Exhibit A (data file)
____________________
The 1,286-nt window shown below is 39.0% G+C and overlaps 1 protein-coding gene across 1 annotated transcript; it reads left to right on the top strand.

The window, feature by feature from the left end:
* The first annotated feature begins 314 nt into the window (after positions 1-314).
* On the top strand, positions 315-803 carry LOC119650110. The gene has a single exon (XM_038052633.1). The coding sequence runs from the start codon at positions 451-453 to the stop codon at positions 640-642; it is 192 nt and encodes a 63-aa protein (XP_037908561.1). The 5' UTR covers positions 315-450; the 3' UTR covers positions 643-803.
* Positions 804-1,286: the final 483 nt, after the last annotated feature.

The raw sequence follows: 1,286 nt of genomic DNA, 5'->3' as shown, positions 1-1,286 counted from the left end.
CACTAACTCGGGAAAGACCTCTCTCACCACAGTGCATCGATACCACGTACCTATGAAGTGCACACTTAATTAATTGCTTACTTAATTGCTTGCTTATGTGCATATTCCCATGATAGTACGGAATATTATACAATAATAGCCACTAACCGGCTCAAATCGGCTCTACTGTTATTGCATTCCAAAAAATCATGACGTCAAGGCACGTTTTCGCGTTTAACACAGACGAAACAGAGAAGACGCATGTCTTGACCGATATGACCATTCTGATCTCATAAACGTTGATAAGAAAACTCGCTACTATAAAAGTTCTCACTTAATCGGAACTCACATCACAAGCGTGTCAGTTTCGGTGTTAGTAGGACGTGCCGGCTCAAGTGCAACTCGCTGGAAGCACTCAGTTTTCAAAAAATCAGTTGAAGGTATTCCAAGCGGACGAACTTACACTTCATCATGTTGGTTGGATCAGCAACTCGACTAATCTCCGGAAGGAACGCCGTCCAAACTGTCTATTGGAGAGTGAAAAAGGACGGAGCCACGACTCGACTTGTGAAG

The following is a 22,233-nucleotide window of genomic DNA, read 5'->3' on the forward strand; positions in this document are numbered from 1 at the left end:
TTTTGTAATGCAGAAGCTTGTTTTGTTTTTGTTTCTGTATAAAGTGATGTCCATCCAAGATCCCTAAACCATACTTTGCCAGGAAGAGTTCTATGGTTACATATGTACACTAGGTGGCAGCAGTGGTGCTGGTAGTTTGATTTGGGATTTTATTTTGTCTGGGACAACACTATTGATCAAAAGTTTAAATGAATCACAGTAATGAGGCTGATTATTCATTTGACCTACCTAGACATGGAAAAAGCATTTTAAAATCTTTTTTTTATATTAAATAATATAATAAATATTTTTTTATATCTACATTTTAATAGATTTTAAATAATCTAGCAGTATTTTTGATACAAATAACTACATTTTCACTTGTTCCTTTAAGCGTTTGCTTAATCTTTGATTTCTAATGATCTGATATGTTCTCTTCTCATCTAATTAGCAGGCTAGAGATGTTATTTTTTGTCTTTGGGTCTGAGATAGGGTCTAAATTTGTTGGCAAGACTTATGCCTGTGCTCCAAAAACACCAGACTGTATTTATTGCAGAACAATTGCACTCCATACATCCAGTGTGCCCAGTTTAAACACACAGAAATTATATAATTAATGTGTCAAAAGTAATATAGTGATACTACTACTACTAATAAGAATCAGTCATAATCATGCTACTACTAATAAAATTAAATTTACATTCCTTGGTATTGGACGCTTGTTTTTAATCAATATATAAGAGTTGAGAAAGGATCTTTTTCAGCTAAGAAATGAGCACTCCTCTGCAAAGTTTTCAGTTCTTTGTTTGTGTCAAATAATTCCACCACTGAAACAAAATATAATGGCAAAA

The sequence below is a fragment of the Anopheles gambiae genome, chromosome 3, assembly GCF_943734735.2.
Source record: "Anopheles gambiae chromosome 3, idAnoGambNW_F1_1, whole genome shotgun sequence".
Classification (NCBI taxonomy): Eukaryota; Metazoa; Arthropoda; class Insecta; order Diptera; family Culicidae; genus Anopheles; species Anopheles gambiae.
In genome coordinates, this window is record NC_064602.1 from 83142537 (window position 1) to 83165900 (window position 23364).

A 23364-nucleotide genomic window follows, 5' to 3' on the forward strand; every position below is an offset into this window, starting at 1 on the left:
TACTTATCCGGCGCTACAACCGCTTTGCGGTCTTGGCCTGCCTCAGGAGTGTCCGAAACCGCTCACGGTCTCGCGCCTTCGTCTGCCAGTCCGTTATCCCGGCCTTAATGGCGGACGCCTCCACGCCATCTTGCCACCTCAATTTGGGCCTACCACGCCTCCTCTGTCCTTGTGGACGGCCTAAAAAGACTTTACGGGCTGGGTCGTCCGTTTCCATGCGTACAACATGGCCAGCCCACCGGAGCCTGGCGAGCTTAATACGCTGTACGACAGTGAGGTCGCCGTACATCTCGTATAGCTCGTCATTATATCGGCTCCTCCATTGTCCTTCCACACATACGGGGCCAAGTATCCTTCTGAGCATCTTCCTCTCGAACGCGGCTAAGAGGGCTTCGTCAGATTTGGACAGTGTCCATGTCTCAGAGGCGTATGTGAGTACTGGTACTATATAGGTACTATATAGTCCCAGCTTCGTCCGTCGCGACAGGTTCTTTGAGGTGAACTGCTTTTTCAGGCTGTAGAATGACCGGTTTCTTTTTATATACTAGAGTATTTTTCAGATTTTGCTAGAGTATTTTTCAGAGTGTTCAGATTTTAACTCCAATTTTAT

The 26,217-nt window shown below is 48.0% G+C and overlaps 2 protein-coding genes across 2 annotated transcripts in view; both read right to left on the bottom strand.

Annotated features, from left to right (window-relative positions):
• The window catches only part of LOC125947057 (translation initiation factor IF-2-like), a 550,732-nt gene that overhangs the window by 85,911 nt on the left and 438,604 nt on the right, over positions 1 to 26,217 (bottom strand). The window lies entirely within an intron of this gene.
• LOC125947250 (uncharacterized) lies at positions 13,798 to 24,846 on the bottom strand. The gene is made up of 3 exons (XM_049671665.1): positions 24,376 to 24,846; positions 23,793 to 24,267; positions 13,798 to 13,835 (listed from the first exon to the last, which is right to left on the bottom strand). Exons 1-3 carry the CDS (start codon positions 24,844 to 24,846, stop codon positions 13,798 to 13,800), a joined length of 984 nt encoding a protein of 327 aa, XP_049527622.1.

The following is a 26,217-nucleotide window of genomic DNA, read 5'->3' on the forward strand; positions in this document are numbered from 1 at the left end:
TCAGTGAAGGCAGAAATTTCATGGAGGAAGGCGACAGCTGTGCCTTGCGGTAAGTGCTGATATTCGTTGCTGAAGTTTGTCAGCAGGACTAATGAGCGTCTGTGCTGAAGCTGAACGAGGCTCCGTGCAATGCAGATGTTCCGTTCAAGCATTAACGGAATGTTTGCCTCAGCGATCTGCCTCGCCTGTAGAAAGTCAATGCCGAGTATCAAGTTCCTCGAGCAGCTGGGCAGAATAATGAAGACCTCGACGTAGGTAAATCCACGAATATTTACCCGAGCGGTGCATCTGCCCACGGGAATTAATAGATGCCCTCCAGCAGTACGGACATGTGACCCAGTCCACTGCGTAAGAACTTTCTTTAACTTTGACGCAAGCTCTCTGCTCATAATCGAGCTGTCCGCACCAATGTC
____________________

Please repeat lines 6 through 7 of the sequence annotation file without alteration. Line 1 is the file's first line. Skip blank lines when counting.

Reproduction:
The raw sequence follows: 1,286 nt of genomic DNA, 5'->3' as shown, positions 1-1,286 counted from the left end.
CACTAACTCGGGAAAGACCTCTCTCACCACAGTGCATCGATACCACGTACCTATGAAGTGCACACTTAATTAATTGCTTACTTAATTGCTTGCTTATGTGCATATTCCCATGATAGTACGGAATATTATACAATAATAGCCACTAACCGGCTCAAATCGGCTCTACTGTTATTGCATTCCAAAAAATCATGACGTCAAGGCACGTTTTCGCGTTTAACACAGACGAAACAGAGAAGACGCATGTCTTGACCGATATGACCATTCTGATCTCATAAACGTTGATAAGAAAACTCGCTACTATAAAAGTTCTCACTTAATCGGAACTCACATCACAAGCGTGTCAGTTTCGGTGTTAGTAGGACGTGCCGGCTCAAGTGCAACTCGCTGGAAGCACTCAGTTTTCAAAAAATCAGTTGAAGGTATTCCAAGCGGACGAACTTACACTTCATCATGTTGGTTGGATCAGCAACTCGACTAATCTCCGGAAGGAACGCCGTCCAAACTGTCTATTGGAGAGTGAAAAAGGACGGAGCCACGACTCGACTTGTGAAG